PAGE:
...And if you're in the Richmond area, my show "Luminosity" is still on view until December 1st, so come by my studio/gallery this Friday during the art walk if you can,  or just contact me to visit the gallery at another time.

Fog landscape painting- Work in Progress (cont'd)

I decided to let the fog painting rest for a day or two to do a little plein air painting, and think about what I wanted to do next with the studio piece. When I came back to it, the surface had "set up" a bit, which made it easier for me to make adjustments to the color temperature. I decided I didn't want to wait to make changes to the overall warmth of the painting, so I jumped right in: fog landscape painting demo  landscape painting of mountains  

 painting demo landscape fog  fog landscape painting by jennifer young

As I'm going along I am restating shapes, doing a kind of push and pull with the foreground and background. I've reintroduced the telephone poles, which right now I rather like. More work to do but it is starting to take shape.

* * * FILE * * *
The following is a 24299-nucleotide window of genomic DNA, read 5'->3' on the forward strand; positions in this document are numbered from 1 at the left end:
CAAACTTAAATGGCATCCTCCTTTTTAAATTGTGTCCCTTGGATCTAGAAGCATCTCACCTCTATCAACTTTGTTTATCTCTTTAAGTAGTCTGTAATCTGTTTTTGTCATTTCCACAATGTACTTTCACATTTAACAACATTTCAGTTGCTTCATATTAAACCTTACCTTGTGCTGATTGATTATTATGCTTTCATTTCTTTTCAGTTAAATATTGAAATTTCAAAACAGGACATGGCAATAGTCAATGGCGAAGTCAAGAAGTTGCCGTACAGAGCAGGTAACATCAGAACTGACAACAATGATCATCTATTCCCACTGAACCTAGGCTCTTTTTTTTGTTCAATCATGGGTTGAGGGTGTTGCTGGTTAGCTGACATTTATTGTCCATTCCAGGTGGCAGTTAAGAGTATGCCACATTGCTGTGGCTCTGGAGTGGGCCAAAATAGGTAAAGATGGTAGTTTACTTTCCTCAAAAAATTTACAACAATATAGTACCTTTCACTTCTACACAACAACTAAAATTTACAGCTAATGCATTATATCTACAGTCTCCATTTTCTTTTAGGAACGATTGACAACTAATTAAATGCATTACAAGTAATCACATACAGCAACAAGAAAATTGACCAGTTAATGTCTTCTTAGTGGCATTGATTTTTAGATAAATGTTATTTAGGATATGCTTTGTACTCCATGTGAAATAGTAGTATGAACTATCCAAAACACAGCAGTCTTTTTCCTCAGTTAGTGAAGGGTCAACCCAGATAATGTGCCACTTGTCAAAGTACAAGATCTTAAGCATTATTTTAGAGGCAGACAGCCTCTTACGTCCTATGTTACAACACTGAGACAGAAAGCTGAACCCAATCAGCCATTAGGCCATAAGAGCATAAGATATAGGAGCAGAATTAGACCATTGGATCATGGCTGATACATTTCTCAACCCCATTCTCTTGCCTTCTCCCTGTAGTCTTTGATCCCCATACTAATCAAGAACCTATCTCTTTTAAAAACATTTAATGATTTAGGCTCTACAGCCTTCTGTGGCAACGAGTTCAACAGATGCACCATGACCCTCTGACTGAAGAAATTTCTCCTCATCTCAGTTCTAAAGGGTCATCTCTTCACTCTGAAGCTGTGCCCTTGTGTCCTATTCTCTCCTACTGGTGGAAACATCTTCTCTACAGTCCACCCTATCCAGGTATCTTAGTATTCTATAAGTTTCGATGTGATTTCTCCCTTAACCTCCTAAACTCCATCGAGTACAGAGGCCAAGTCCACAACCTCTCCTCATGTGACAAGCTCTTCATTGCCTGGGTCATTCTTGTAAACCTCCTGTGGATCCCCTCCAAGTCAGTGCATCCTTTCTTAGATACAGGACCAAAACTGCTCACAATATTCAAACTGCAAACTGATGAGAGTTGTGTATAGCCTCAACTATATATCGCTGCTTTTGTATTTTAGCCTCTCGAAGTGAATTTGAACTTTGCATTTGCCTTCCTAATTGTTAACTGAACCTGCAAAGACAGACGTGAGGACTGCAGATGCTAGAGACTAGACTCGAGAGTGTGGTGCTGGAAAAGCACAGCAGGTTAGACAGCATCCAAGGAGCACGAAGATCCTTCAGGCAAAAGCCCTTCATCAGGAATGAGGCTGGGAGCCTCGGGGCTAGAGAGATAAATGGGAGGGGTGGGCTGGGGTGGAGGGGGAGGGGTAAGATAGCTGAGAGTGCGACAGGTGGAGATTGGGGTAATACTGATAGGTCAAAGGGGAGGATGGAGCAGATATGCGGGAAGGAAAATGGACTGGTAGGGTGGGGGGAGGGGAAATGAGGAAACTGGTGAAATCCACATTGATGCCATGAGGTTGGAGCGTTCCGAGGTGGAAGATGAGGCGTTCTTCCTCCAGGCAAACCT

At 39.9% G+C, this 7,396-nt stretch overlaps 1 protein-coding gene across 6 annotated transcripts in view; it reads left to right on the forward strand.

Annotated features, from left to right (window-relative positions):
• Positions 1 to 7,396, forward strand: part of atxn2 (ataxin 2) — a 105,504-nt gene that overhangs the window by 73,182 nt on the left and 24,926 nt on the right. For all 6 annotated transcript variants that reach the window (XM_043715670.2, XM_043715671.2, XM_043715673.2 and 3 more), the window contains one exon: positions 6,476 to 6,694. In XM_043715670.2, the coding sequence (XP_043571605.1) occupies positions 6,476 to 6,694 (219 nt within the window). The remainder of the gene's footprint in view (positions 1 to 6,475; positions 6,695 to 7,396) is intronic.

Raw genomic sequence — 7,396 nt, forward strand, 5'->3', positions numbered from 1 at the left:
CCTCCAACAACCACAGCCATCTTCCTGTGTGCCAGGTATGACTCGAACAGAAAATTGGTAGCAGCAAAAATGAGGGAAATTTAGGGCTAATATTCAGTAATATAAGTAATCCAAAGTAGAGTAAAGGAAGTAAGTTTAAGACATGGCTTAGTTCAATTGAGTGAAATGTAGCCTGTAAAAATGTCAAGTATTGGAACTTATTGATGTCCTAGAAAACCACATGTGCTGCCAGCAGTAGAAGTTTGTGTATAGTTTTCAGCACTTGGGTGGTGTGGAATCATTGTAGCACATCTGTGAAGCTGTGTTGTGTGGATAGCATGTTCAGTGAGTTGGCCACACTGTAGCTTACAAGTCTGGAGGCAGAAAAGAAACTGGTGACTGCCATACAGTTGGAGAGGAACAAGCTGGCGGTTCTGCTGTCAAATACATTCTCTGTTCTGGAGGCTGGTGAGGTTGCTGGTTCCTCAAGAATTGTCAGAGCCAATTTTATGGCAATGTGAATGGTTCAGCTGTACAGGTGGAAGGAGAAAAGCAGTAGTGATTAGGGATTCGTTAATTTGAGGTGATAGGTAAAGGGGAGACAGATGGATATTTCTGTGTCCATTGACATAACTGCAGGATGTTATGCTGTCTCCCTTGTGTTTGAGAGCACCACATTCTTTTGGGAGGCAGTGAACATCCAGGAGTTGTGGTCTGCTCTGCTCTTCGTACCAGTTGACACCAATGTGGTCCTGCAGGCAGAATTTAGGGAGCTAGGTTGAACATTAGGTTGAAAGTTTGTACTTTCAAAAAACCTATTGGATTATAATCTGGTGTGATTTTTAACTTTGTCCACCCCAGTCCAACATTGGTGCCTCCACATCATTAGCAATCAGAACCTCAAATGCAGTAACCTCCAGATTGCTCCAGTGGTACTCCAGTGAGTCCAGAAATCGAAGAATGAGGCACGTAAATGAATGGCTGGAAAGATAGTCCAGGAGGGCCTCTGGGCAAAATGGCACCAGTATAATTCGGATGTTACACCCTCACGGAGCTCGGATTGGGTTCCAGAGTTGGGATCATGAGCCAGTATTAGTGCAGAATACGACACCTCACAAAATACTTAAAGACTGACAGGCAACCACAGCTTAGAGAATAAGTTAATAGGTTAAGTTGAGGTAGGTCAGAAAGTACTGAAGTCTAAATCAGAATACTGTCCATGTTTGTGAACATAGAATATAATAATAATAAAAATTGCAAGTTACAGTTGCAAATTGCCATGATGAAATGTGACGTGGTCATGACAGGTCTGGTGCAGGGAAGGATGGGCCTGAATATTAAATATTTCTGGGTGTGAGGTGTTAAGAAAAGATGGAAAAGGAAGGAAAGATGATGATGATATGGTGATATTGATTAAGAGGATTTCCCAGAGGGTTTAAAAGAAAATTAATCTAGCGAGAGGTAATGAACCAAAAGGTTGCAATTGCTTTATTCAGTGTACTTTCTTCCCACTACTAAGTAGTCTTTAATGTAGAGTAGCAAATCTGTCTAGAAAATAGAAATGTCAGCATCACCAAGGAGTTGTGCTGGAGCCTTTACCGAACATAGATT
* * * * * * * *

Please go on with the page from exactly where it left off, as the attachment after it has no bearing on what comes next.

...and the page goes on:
My plein air demo featured on EmptyEasel.com!

Just a quick note of announcement to say that my plein air painting demonstration is being featured today over at Empty Easel.com.  Thanks so much to Dan for the feature! I've referred to  this site before, and I'll say it again...If you haven't yet visited this content-rich website, I highly recommend a visit. Empty Easel has a lot of great articles, tips and features especially useful to the artist.  His section on selling art online  is unlike anything I've seen elsewhere. Dan takes a serious and in-depth look at different online venues, with side-by-side comparisons of features, costs, ease of use, etc. Lots of data to mull over here and elsewhere on the site. Check it out!

Painting is a response (so move the $%#! tree).

I was talking to a non-painter about painting recently and she said, "The kind of art I like is imaginative. I don't care much for a copy of a photograph or a copy of a scene even in life. It's far more interesting to me to see a painting that came from the artist's head." Well, I couldn't agree more. But I hate to break it to her; all art comes from the "artist's head." The artist is painting in response to something, whether it be a concept or idea, a story, or an observation. Even in landscape painting (or any kind of painting even remotely related to realism) I think that true artistry occurs when the artist is not copying, but painting her response to a subject, and is fully able to communicate that response in a way that is original and distills the subject to its essence.